The technique of RFA (Radiofrequency Ablation), as it relates to sleep apnea and reduction of the tongue base, was first researched by a group of doctors at Stanford University in in 1997(1).
After years of more research, the concept of RFA has since been applied to humans and is now recognized by the leading national authority on diagnoses and treatment of all ENT related disorders (the American Academy of Otolaryngology) as a safe treatment option for patients with mild to moderate sleep apnea(2).
In Regards to Treating Obstructive Sleep Apnea (OSA), RFA has Two Main Benefits:
1. Unlike other forms of electric energy, RFA is unique in that it does not require high temperatures to bring about its effects. It accomplishes this by giving off low frequency radio waves (typically from 300kHz to 1MHz3), which in turn causes small amounts of heat (ionic agitation and friction). The agitation in turn starts to scar the tissue it is targeting, and causes the desired effect of changing the shape of the tongue (coagulation necrosis, inflammation, and fibrosis).
2. RFA is extremely effective at treating the desired tissue, without a lot of collateral tissue damage. Since there is a high density of very important nerves and blood vessels in close proximity, This is particularly important in the head and neck region. Studies of tissue that has been treated with RFA often demonstrate a very clear boundary between treated tissue and non-treated tissue.
The Golden Standard
When discussing new treatment options of any disorder, one must consider the current gold-standard therapy. As it relates to OSA, the current gold-standard is considered to be Continuous Positive Airway Pressure (CPAP). Unfortunately patients’ abilities to tolerate using CPAP has been historically poor.
Comparing CPAP and RFA
Since CPAP is widely recognized as the standard for treatment, studies have been conducted to compare the efficacy of CPAP to RFA. One such study in 2003 looked at 90 patients and showed, that for those with mild to moderate sleep apnea, RFA was equally effective in improving daytime sleepiness, sleep-related quality of life, and global quality of life over a several month period.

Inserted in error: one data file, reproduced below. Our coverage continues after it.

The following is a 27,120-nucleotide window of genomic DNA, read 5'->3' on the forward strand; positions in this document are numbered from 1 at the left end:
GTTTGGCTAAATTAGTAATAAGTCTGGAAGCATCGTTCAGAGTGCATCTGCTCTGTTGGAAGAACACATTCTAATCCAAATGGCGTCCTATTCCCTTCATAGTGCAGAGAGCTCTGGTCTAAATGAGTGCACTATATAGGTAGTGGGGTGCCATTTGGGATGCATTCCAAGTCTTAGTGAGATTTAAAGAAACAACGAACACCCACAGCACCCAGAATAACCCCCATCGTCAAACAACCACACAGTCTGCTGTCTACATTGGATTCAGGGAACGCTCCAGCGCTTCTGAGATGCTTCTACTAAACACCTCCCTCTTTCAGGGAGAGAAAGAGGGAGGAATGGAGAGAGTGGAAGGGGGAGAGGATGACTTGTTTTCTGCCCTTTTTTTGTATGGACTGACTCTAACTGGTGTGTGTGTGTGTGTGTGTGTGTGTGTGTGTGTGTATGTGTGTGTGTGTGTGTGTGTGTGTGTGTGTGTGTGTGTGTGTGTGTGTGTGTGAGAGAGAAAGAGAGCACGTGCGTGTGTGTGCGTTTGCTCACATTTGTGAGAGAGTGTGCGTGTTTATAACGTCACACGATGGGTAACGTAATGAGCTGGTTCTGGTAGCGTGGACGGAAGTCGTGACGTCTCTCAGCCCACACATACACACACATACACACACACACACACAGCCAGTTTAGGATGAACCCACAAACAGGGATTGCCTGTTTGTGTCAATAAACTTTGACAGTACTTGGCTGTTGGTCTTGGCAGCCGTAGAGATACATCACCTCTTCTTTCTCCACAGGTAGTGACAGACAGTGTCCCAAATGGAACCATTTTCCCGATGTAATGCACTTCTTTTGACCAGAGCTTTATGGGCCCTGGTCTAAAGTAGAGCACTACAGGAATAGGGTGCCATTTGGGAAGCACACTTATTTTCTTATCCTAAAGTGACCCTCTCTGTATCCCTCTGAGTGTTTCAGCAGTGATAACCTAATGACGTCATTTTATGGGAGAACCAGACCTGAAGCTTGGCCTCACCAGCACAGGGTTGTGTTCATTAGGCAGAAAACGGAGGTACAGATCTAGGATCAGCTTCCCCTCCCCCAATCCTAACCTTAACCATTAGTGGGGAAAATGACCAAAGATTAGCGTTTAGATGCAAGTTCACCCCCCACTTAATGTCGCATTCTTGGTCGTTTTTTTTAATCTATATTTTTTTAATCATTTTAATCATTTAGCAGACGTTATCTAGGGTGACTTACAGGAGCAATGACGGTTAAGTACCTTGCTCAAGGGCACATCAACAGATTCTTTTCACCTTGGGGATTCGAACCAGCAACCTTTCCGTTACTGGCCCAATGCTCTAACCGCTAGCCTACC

Additional studies have further evaluated the ability of RFA to reduce a patient’s respiratory disturbance index (RDI). This is important because RDI is the scale that determines whether a patient even has OSA or not, and if so, how severe it is. One study in 2008 showed that over a period of 12 months, RFA alone reduced patients’ RDI by 31%, this percentage increased to 45% over 24 months. On average, they reported ~4.5 procedures needed to achieve those results(4).
The RFA Procedure
RFA is generally conducted in the outpatient setting, using either local anesthetics or conscious sedation anesthesia. The procedure itself generally lasts under 3 minutes. The desired tissue (either the tongue or the palate) is generally approached through the mouth, without the need for incisions, although one case report has relayed going through the neck using assisted imaging. If the tongue is being targeted, this can be done either from on top (dorsal) of the tongue or underneath (ventral). Respective approaches are usually at the discretion of the treating physician. Reported complications associated with RFA procedures include ulcerations, infection, nerve weakness or numbness and swelling. All complications that were reported, occured in less than 1% of patients being treated.
1. Powell NB, Riley RQ, Troell RJ, Blumen MB, Guilleminault C. Radiofrequency volumetric reduction of the tongue: a porcine pilot study for the treatment of obstructive sleep apnea syndrome. Chest 1997; 111: 1348-1355.
2. ”Submucosal Ablation of the Tongue Base for OSAS.” Submucosal Ablation of the Tongue Base for OSAS. AAO, 8 Dec. 2012. Web. 15 Aug. 2013. http://www.entnet.org/Practice/Submucosal-ablation-of-the-tongue-base-for-OSAS.cfm.
3. Farrar J, Ryan J, Oliver E, Gillespie MB. Radiofrequency ablation for the treatment of obstructive sleep apnea: a meta-analysis. Laryngoscope. 2008 Oct;118(10):1878-83.
4. Woodson BT, Nelson L, Mickelson SA, Huntley T, Sher A. A multi-institutional study of radiofrequency volumetric tissue reduction for OSAS. Otol H&N Surg. 125(4):303-311, 2001.
Written by Dr. Nugent